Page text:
Singer Bobby Caldwell has died at the age of 71.
On Wednesday, his wife, Mary Caldwell, announced the news on his official Twitter page.
“Bobby passed away here at home. I held him tight in my arms as he left us. I am forever heartbroken,” she wrote.
She also thanked everyone for their “many prayers over the years” for her husband.
“He had been “FLOXED,” it took his health over the last 6 years and 2 months. Rest with God, my Love,” she continued.
Bobby Caldwell died after battling “a long illness,” per Variety.
“Floxed” is a term used for when your body has a bad reaction to “fluoroquinolone antibiotics,” such as “mitochondrial damage” and “oxidative stress,” according to Regenerative Medicine LA.
Bobby Caldwell was best known for his 1978 hit, “What You Won’t Do for Love.”
In an interview with NPR in 2005, Bobby Caldwell, whose music was referred to as “blue-eyed soul,” spoke about what inspired his sound.
“Always had it because most of my childhood was spent in Miami, which was a dumping ground for all kinds of music–Haitian, reggae, Latin, pop, R&B, culture. I mean, it was really a diversified city. But my mom, who was a real estate broker, sold Bob Marley his home in Miami, and I became friends with Bob Marley through friends and we became close enough to where I actually had felt as though I had been to Jamaica,” he shared.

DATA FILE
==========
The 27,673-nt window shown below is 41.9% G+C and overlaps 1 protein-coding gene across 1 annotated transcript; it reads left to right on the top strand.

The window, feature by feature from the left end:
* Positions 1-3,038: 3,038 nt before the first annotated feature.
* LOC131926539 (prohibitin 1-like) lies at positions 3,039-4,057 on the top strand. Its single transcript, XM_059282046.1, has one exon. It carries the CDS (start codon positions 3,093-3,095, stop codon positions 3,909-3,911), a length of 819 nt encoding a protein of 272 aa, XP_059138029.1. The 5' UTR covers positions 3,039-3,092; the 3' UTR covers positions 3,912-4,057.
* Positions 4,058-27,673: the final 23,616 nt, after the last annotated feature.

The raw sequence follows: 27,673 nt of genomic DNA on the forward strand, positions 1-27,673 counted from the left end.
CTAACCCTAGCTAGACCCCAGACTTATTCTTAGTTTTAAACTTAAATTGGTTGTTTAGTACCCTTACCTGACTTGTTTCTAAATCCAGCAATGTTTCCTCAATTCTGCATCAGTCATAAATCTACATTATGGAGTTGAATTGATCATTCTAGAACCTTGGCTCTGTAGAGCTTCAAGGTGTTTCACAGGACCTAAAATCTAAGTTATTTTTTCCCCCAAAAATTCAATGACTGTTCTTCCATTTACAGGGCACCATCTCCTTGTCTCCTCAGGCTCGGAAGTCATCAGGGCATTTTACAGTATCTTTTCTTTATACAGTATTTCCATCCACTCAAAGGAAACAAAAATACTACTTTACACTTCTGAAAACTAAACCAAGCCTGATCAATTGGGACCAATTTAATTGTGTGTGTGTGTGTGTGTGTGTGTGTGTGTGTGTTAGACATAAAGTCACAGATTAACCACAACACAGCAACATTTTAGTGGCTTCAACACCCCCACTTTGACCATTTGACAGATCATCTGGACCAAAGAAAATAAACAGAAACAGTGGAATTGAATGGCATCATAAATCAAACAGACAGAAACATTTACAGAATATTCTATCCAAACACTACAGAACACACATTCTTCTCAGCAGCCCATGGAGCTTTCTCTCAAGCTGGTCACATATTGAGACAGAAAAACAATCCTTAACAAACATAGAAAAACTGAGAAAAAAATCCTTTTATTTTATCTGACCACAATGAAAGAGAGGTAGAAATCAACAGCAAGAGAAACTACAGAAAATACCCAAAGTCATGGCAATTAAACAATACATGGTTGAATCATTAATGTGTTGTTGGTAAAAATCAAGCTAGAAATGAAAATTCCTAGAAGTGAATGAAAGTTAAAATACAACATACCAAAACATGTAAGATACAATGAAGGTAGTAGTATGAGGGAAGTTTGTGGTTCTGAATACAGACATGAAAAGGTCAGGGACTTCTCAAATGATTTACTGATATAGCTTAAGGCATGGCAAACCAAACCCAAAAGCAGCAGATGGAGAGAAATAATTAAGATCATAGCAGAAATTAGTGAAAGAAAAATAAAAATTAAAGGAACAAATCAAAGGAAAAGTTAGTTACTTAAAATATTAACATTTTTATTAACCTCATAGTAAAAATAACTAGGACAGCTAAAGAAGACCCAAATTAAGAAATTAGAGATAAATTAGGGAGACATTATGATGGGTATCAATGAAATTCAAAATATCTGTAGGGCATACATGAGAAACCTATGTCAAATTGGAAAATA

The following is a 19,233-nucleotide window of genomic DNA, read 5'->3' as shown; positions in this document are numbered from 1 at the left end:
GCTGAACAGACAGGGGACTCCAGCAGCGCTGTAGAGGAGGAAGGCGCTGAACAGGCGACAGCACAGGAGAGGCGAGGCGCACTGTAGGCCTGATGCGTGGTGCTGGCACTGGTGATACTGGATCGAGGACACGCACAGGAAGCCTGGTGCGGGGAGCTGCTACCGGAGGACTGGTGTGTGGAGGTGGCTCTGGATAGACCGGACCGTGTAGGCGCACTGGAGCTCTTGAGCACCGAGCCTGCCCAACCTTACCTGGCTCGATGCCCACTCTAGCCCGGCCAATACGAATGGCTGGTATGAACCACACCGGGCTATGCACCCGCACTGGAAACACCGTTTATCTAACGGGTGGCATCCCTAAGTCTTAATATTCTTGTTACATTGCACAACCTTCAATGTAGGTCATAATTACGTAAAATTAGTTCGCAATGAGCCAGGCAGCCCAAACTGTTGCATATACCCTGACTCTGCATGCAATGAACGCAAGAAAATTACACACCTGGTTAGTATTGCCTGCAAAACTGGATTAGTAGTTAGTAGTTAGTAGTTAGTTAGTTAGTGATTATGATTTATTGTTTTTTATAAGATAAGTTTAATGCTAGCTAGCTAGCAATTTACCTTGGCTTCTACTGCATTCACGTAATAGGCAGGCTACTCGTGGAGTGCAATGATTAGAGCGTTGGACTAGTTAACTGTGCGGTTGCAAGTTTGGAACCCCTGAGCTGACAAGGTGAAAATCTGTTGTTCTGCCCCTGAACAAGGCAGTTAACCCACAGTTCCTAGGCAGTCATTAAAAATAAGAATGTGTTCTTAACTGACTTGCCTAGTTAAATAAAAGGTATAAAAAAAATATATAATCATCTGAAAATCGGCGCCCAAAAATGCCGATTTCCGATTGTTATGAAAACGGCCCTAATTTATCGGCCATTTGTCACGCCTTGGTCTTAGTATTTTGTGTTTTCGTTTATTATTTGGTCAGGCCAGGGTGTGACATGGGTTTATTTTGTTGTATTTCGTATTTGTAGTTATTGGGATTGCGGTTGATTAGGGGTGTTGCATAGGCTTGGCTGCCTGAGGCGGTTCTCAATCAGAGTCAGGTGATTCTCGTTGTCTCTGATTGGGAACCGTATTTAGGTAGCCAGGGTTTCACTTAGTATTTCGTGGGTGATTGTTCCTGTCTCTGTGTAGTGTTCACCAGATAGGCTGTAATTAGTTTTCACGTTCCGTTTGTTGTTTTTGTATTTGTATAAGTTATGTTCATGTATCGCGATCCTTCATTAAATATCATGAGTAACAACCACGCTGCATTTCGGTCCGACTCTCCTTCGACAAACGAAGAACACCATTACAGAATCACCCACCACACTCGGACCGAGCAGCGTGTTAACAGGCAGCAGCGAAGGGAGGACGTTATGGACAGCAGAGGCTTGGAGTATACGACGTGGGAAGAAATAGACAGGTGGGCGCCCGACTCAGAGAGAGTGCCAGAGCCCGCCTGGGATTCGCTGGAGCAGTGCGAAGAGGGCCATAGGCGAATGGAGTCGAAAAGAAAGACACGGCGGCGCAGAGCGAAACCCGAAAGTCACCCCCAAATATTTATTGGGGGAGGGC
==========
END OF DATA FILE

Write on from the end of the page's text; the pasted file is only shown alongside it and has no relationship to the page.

He also spoke about how his record label did not want the fact that he was a white man singing R&B to be revealed.
“I was on a label that was located in Miami, Florida. It was TK Records,” he explained.
He added, “And their base to launch their product was basically an R&B format. So they really didn’t want it to be well-known that I was white. Today, as we speak, there are still a few holdovers that don’t know that.”
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